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The Man Behind the Myth: Everything You Should Know About Guy Fawkes

“Remember, Remember the fifth of November,
Gunpowder treason and plot.”

Born in 1570 in the city of York, Guy Fawkes has been immortalised for his role in the 1605 Gunpowder Plot. Even today, Guy Fawkes is a prominent feature of any Bonfire Night celebration. So who was Guy Fawkes and what are the facts behind this enduring Bonfire Night myth?

Guy Fawkes’ family
Guy Fawkes’ immediate family were all Protestant, although his maternal grandparents were ‘recusant’ Catholics, refusing to attend Protestant church services. When he was eight, his father died before his mother remarried a Catholic man called Dionis Baynbrigge.
The influence of his grandparents and Dionis would help to cement Guy Fawkes’ fanatical Catholic faith in later years.

Guy Fawkes’ time in Spain
Guy Fawkes was 21 when he sold the estate left to him by his late father to go to Europe and fight for Catholic Spain in the Eighty Years War against the Protestant Dutch republic. He flourished in the military atmosphere and by 1603m he was recommended for a captaincy.
It was also around this time he started to use the Italian variant of his name, ‘Guido’.

Later in 1603, Guy Fawkes’ went to petition the Spanish Philip III to support a rebellion in England against the Protestant James I. Philip refused, even though Spain was technically at war with England at the time.

Guy Fawkes and the Gunpowder Plot
Whilst fighting for Spain in Flanders, Guy Fawkes met Thomas Wintour, who invited Fawkes to join the Gunpowder Plot under the leadership of Robert Catesby.
Due to Guy’s experience with gunpowder, he was given the essential, but highly dangerous role of sourcing and igniting the explosive.

But eighteen months of meticulous planning was ultimate for nothing, when he was found with just hours to go, amongst barrels of gunpowder and arrested. The thirty-six barrels of gunpowder had been placed directly under the House of Lords where the king would sit for opening the House of Lords the next day.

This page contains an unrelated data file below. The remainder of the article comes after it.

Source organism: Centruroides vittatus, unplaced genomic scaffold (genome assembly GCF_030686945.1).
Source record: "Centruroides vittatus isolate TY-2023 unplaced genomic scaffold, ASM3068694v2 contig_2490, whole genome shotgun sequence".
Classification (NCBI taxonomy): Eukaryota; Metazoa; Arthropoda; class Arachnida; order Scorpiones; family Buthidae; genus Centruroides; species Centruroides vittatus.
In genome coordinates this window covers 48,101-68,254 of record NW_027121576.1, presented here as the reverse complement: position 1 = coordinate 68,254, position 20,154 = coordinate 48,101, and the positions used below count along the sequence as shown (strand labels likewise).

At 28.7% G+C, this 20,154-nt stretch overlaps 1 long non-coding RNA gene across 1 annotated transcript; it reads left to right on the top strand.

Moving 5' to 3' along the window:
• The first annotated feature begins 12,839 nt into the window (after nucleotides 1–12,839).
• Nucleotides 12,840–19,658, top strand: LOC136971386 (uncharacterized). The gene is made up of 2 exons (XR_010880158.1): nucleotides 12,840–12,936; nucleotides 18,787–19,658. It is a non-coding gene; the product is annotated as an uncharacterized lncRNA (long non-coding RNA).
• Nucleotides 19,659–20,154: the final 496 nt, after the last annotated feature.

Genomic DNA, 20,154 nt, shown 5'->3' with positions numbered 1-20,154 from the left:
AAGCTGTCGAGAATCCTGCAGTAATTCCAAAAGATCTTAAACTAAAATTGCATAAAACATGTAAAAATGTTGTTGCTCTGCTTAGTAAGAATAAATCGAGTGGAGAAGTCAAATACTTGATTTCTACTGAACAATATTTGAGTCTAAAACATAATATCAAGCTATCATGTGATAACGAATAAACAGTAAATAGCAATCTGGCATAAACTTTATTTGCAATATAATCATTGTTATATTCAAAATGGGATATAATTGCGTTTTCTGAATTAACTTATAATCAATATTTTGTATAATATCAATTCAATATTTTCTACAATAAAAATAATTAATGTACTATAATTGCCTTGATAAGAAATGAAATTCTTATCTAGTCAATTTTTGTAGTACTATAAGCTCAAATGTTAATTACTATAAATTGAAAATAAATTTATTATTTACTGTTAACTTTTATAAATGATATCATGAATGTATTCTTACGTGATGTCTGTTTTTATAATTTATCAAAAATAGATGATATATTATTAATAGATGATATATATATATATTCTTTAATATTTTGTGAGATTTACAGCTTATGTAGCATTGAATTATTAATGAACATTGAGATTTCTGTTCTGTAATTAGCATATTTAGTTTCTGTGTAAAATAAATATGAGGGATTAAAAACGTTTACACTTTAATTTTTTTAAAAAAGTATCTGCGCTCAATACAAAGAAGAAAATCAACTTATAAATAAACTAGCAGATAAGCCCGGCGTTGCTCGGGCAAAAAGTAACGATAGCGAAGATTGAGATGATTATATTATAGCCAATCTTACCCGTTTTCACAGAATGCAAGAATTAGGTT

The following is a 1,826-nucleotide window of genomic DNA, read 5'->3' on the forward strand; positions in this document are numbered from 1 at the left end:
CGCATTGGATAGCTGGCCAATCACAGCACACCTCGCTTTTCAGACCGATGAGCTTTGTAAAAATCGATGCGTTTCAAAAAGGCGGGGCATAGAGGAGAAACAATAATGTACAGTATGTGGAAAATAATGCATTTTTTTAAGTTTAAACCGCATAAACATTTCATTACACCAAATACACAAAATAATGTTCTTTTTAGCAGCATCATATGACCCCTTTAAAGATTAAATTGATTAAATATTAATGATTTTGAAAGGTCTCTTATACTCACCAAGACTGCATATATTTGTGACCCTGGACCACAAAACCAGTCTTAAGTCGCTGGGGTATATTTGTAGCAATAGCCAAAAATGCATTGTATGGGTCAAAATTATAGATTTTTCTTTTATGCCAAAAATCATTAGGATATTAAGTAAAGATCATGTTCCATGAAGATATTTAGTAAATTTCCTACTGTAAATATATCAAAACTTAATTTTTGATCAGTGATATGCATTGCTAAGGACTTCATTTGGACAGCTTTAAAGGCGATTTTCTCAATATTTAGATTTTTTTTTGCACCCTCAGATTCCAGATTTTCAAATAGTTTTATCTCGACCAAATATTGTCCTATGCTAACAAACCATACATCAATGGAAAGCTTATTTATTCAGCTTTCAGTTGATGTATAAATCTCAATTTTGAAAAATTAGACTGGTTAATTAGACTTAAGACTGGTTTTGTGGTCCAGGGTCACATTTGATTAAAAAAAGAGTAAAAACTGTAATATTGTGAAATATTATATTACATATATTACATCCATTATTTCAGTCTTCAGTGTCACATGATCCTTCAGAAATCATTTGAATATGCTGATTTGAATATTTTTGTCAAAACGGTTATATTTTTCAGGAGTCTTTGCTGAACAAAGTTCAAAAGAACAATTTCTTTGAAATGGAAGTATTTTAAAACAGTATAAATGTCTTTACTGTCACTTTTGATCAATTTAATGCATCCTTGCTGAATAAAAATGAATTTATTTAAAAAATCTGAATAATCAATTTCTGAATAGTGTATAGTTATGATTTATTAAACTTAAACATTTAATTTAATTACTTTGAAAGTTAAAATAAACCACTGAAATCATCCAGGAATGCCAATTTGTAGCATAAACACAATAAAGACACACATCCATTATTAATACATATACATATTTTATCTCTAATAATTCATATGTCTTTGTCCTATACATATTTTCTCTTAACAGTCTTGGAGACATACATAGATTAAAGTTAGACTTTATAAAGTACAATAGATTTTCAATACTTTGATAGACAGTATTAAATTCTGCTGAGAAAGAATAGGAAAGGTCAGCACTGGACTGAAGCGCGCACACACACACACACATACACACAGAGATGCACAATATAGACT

James I’s spymaster, Robert Cecil, had brilliantly engineered the foiling of the gunpowder plot. Torture was technically illegal at the time, but the king personally gave out a licence for Fawkes to be tortured, including the rack.
Whilst the threat alone of torture was usually enough to gain answers, Guy Fawkes endured two full days before he confessed anything. His famous signature on his confession shows that he was barely able to hold a quill by the end of his ordeal.
James I was impressed with Guy Fawkes high level of fortitude throughout his arrest and torture, admiring his “Roman resolution”.

Hung, drawn and quartered
Guy Fawkes was sentenced to the traditional traitors’ death of being hung, drawn and quartered on the 31st January 1606.
To avoid being drawn (dragged) and quartered, he jumped as he was hung, breaking his own neck. Parts of his body were still quartered and sent to the four corners of England as a warning to other would-be traitors.
Fawkes was 35 when he died at Westminster.

The legacy of Guy Fawkes
Instantly, Guy Fawkes became a national ‘bogeyman’ and was seen as the embodiment of Catholic extremism. He served as a pretext for the additional repression of Catholics, measured that would persist for another 200 years.

Whilst the charismatic Robert Catesby was the ringleader of the gunpowder plot, it isn’t surprising that we mainly remember Fawkes.
Catesby was killed evading capture and was never tried, whereas Fawkes was the man to get caught red-handed under the Houses of Parliament, resolved not to speak under torture and was publicly executed.

Bonfire Night, Fireworks and The Guy
The first 5th of November bonfires began the same year as the Gunpowder Plot itself. After Guy Fawkes was arrested in the early hours between the 4th and 5th November, joyful Londoners began lighting fires for their king’s safety on the night of the 5th. As the years went on, the traditions of Bonfire Night became increasingly elaborate.
Beautiful and complex fireworks displays were added, along with burning effigies of Guy Fawkes (and sometime the Pope) on the bonfires. Even today, some bonfire celebrations will throw an effigy of Guy Fawkes, the Pope and even current politicians as a quirky celebration, rather than being a sign of hostility against Catholic Church.

Penny for the Guy?
Making a dummy or effigy of Guy Fawkes, known as the Guy, is an integral part of celebrating Bonfire Night. Children still sometimes walk through the streets with the effigy, asking for ‘a penny for the Guy’. This money was traditionally used to buy fireworks for the night’s festivities.

Bonfire Night in Britain add Beyond
Not only is Bonfire Night celebrated in Britain, it’s celebrated in other parts of the world. During the time of the British Empire, it quickly found popularity in a number of colonies. New England in the United States celebrated it as Pope Day well into the 18th century. Newfoundland in Canada and New Zealand still light bonfires on the 5th November, along with their British counterparts.